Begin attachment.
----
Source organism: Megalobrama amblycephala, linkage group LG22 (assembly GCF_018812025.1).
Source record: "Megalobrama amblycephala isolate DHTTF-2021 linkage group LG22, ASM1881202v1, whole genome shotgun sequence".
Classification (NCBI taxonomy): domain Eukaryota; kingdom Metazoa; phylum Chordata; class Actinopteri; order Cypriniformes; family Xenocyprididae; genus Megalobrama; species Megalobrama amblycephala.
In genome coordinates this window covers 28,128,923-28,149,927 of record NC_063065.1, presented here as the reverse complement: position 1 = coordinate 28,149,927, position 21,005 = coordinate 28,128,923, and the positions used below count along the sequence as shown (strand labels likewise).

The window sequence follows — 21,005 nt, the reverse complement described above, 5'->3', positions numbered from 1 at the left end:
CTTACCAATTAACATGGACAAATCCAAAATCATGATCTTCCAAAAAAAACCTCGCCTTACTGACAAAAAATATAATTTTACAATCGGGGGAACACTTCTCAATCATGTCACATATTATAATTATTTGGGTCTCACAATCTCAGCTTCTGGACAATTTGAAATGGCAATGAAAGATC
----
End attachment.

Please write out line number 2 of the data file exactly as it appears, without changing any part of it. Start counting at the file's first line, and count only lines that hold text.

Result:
Source record: "Megalobrama amblycephala isolate DHTTF-2021 linkage group LG22, ASM1881202v1, whole genome shotgun sequence".